Although last week’s 3-2 vote by the Beltrami County Commission to not accept refugee resettlement was symbolic at best — no refugees have been placed here nor are there any plans to do so — the symbolism it sent out to the state and the country was profound.
And not in a good way.
Regardless of how you, or the commissioners for that matter, feel about refugee resettlement, Beltrami County became the first county in Minnesota, and only the second in the United States, to say ‘No, we won’t welcome refugees.”
And you have to admit, that’s not a good look for Beltrami County, nor for Bemidji, the county seat and largest city.
That’s a shame, because just in the past few years Bemidji has been highlighted positively around the state, what with hosting Hockey Day Minnesota last year and being named the Best Minnesota Town in 2017.
If perception is reality, and it is for many, we just tripped and fell down after taking those two great strides.
The images from Jan. 7 meeting will linger — a packed boardroom of mostly older, white people raising their hands when asked if they opposed refugees coming to their community. Those images were shared multiple times on social media immediately followoing the meeting and in the days that followed. The Star-Tribune sent reporters to Bemidji and carried the story on its front page on Wednesday —The New York Times picked up the news, as did Time magazine.
Ironic, isn’t it, for a county where a majority of the population are descendants of white European settlers, some of whom were refugees from war and famine in their home countries. And these same settlers then came here and displaced the original, non-white occupants.
Now, that doesn’t automatically make anyone who disagrees with refugee resettlement a racist. In fact, we strongly believe that Commissioners Craig Gaasvig, Richard Anderson and Jim Lucachick — who all voted yes to not accept refugees — should not be labeled as racist. They all said publicly that they voted the way they did because they know Beltrami County is not now — nor will it be in the immediate future — in any shape financially to handle an influx of new residents, many of whom would be dependent on county services. ...
Still, Bemidji and Beltrami County have long struggled with issues of racism in regard to the area’s Native American communities. This vote does nothing to alleviate that perception, both far and wide.
And that’s a shame.
Another irony is that the Bemidji region also is well known for its diversity beyond the closeness of Native American communities. We are known worldwide as home to the Concordia Language Villages, and many prominent world leaders (and their family members) have visited or attended the language villages. And Bemidji State University also has a strong international student population.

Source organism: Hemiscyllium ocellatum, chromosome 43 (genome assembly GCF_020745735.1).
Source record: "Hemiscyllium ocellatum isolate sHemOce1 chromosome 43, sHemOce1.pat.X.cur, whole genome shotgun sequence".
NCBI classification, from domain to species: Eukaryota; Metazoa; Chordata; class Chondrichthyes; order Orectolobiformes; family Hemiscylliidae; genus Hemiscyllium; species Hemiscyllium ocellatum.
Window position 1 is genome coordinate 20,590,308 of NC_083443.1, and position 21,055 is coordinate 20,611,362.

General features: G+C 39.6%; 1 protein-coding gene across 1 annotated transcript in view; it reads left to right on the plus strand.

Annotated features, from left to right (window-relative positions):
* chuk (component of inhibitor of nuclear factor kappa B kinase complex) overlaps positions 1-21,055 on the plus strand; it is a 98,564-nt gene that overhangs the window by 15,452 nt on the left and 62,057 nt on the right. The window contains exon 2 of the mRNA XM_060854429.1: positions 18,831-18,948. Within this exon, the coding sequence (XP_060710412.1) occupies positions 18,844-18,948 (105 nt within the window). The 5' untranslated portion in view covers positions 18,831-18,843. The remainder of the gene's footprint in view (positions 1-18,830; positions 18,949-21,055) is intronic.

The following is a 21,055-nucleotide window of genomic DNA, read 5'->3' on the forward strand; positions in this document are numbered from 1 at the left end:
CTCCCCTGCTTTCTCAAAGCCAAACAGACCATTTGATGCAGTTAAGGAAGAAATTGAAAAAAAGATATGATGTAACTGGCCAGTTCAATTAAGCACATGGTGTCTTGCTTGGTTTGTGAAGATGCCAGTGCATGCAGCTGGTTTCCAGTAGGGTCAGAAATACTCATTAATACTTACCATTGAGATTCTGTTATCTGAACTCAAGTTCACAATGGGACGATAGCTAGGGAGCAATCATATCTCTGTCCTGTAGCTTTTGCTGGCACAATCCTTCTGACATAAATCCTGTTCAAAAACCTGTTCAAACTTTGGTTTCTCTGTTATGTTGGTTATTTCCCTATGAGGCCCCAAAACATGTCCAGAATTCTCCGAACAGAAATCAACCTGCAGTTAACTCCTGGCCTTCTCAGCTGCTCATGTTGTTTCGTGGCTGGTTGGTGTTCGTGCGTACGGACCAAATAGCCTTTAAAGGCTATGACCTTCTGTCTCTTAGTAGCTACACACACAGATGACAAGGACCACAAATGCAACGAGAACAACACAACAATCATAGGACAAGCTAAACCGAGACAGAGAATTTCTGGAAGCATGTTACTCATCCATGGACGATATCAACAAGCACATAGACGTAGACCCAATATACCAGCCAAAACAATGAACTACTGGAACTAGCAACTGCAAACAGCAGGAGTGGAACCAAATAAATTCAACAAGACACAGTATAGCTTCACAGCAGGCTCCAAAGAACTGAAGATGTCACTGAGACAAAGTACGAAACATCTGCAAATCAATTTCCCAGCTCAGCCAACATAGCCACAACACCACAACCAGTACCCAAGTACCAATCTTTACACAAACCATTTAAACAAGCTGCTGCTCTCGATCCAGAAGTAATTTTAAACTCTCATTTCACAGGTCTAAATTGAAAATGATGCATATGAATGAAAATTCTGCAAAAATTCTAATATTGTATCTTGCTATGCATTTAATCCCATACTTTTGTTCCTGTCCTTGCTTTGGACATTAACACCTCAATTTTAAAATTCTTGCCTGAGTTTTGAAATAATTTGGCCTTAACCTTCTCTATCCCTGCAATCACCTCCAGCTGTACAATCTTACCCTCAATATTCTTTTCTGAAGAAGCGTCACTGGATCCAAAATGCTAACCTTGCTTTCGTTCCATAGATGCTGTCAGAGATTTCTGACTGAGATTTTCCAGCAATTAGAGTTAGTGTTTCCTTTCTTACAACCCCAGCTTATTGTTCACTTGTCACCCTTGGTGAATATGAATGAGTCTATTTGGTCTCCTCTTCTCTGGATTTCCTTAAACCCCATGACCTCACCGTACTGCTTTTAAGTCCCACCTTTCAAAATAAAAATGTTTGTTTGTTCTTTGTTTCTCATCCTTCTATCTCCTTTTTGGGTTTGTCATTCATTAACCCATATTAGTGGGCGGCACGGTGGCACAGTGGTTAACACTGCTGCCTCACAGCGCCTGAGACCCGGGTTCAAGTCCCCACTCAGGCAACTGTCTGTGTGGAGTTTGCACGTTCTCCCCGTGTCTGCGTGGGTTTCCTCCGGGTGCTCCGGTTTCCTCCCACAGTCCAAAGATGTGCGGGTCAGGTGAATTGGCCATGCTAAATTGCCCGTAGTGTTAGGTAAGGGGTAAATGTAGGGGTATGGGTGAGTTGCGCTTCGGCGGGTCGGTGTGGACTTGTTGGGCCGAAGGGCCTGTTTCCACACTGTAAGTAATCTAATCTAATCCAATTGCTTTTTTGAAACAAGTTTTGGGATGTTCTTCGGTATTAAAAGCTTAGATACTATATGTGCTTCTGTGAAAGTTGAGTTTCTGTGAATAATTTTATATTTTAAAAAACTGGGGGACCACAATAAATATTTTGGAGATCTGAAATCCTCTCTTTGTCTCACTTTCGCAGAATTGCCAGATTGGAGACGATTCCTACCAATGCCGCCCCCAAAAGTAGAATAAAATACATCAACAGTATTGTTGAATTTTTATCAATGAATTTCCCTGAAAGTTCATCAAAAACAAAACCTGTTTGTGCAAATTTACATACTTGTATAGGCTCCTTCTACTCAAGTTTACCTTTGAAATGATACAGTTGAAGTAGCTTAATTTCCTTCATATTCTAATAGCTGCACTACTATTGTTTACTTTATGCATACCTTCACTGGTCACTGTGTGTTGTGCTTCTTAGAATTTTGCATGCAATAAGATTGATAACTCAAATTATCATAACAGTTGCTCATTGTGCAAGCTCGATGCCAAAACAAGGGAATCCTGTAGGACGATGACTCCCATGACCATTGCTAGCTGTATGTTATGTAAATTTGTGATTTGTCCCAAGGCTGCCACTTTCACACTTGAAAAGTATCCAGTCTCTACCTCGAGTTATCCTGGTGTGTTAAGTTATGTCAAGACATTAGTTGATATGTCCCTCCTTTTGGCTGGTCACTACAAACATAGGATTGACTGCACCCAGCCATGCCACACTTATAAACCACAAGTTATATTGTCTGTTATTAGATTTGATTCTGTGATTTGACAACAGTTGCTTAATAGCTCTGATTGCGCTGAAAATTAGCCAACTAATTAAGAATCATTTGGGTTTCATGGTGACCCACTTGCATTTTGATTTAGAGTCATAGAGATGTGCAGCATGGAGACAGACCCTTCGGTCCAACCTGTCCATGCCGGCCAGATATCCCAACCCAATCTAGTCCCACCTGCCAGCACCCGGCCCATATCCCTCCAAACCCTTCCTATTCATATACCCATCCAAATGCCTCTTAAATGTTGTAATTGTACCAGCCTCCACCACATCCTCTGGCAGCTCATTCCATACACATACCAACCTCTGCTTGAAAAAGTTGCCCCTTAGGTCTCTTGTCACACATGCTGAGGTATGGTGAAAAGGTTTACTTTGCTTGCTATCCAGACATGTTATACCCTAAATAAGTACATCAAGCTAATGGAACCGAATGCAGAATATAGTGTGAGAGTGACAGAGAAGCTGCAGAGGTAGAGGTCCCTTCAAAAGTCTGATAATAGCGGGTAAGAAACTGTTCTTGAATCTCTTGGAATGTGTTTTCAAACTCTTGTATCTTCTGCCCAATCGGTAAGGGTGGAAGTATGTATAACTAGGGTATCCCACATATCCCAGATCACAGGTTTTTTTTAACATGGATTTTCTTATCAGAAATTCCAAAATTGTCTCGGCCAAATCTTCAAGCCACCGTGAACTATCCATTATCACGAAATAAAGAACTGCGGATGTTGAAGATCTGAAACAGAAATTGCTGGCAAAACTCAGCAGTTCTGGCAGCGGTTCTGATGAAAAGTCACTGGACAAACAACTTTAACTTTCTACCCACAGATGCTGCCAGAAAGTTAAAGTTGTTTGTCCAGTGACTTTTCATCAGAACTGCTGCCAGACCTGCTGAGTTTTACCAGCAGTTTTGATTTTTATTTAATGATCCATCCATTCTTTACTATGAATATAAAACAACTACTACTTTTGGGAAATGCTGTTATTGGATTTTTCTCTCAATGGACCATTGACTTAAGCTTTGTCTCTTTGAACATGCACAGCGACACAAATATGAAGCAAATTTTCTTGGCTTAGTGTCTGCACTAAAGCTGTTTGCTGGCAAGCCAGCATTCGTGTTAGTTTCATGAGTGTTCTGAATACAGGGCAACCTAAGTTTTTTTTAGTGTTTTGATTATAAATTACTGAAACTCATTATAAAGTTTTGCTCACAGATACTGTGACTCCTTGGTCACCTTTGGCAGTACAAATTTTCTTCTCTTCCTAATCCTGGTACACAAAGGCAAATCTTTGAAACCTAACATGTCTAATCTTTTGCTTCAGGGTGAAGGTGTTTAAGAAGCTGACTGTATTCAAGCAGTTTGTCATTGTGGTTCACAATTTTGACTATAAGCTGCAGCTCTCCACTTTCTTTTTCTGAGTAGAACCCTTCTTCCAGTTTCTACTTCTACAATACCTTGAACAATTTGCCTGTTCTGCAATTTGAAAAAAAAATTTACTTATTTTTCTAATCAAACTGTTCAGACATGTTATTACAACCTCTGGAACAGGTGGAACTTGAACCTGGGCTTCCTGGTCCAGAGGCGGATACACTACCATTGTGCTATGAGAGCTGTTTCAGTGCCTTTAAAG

But, remember, perception is reality to many people. And that perception now is being shaped more and more online. Not with facts, but with fear.
The amount of misinformation spread days before last week’s vote was staggering. And appallingly ignorant. A person visiting various Facebook pages or Twitter feeds would have come away thinking that by the end of 2020, some 3,000 refugees from Somalia would be living in Bemidji. Or that Beltrami County would now be a “sanctuary county,” where “illegal immigrants would not be prosecuted for any crimes.”
To this we say, parroting some online vernacular — “Puh-leeze.” Where do these people get their information? Oh yeah, Facebook or some other internet site. Well, then, it must be true. Not.
We know, and we’ve just witnessed it, that the internet can be an easy tool to stoke the flames of rage and hate. But we also know it can be a powerful tool for those who want to mobilize and protest against a perceived wrong — and that can lead to economic hardship on a company, city or a county.
Almost immediately last week's, social media was afire with people all over the country posting that they would never visit Bemidji or Beltrami County again. Terms like “Boycott Bemidji” were once again seen all over. This continued on for several days.
Bemidji Mayor Rita Albrecht was spot on in her remarks Wednesday after the vote.
“The county's action last night has created a lot of negative criticism for our community. I have received several calls and messages and City Hall has received calls and messages from people who say they are no longer going to visit or vacation here. There is a lot of misinformation on social media that seems to be fueling this fear. My experience has been that seeking understanding and making room for conversation can help.”
And if you think that the Bemidji Pioneer is just astride our high horse looking down on the situation. Know that we here in the newsroom feel some blame with this, too. We should have been out front of this before last week’s City Council meeting. We should have been writing stories and sending out information to our many readers, both in print and online, on the facts of the situation to help quell the rumor mill.
We know we couldn’t have stopped all of the misinformation from being spread. But maybe with a little more knowledge, and care, we could have lessened the vitriol that came before, during and after Tuesday’s vote.
Let’s hope going forward that facts, and not fear, drive a community conversation to better understand just what it means to live in Bemidji.
This editorial is the opinion of the Bemidji PIoneer's editorial board.